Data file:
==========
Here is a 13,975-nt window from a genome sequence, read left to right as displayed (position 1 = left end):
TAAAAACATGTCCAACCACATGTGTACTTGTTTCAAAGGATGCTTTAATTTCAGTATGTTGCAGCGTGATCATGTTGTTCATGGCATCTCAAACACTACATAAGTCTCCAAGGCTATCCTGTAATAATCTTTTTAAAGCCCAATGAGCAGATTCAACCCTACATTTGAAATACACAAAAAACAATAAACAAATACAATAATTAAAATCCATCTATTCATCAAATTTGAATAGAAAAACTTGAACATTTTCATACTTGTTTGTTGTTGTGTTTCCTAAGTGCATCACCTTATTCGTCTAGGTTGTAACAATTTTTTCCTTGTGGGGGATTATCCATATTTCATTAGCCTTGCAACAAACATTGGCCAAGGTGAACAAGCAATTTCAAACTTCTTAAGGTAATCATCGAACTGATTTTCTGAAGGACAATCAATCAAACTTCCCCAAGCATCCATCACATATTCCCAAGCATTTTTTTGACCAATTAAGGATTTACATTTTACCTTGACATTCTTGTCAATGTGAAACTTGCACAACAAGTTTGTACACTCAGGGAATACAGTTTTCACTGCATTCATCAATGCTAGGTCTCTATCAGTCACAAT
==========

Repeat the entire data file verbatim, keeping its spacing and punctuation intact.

Here is a 13,975-nt window from a genome sequence, read left to right as displayed (position 1 = left end):
TAAAAACATGTCCAACCACATGTGTACTTGTTTCAAAGGATGCTTTAATTTCAGTATGTTGCAGCGTGATCATGTTGTTCATGGCATCTCAAACACTACATAAGTCTCCAAGGCTATCCTGTAATAATCTTTTTAAAGCCCAATGAGCAGATTCAACCCTACATTTGAAATACACAAAAAACAATAAACAAATACAATAATTAAAATCCATCTATTCATCAAATTTGAATAGAAAAACTTGAACATTTTCATACTTGTTTGTTGTTGTGTTTCCTAAGTGCATCACCTTATTCGTCTAGGTTGTAACAATTTTTTCCTTGTGGGGGATTATCCATATTTCATTAGCCTTGCAACAAACATTGGCCAAGGTGAACAAGCAATTTCAAACTTCTTAAGGTAATCATCGAACTGATTTTCTGAAGGACAATCAATCAAACTTCCCCAAGCATCCATCACATATTCCCAAGCATTTTTTTGACCAATTAAGGATTTACATTTTACCTTGACATTCTTGTCAATGTGAAACTTGCACAACAAGTTTGTACACTCAGGGAATACAGTTTTCACTGCATTCATCAATGCTAGGTCTCTATCAGTCACAAT